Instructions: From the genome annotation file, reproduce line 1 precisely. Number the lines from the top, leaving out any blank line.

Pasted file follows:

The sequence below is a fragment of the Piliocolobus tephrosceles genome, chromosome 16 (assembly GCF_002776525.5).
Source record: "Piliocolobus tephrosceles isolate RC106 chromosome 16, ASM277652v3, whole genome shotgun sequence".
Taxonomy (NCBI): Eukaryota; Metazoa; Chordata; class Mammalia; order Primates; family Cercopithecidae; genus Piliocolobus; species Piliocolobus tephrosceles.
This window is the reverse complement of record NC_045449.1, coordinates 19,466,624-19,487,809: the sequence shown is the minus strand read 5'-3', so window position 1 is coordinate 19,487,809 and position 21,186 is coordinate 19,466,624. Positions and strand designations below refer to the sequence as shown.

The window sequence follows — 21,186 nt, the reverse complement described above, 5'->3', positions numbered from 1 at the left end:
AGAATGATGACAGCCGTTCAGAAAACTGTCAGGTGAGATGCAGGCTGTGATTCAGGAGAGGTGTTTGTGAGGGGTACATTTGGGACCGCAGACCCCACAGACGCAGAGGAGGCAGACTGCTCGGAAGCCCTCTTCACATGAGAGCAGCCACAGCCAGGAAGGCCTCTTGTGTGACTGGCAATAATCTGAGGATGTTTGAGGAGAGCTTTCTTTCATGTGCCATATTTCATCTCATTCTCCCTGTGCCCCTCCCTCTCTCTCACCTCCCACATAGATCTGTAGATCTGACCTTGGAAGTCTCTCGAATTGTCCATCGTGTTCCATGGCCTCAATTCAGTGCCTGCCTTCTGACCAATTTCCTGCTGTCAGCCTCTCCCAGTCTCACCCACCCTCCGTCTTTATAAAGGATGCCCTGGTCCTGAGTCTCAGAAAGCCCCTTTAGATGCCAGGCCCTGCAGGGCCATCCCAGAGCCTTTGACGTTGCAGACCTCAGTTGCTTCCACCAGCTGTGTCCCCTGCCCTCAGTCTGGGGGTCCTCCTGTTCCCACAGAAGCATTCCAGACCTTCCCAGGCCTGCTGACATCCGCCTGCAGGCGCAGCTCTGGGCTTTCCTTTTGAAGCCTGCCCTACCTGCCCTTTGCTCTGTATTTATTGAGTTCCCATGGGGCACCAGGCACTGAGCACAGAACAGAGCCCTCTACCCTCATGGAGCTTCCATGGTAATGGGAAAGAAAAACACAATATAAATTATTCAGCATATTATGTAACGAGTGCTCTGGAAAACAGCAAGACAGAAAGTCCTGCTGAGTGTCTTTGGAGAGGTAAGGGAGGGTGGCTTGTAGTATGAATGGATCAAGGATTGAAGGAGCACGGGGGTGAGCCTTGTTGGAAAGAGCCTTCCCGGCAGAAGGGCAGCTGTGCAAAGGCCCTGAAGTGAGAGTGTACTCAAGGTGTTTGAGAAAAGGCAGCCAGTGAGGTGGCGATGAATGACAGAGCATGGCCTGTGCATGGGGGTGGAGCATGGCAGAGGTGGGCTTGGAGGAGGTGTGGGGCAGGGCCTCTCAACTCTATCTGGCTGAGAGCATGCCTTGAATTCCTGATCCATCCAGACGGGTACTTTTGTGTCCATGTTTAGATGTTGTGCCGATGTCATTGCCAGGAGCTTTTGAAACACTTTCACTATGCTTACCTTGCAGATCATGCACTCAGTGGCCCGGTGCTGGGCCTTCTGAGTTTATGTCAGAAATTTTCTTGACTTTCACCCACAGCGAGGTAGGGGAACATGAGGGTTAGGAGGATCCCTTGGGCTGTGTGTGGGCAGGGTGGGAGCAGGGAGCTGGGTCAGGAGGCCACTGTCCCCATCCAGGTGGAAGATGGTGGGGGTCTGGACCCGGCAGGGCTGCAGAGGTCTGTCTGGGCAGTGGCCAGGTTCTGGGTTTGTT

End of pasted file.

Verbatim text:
The sequence below is a fragment of the Piliocolobus tephrosceles genome, chromosome 16 (assembly GCF_002776525.5).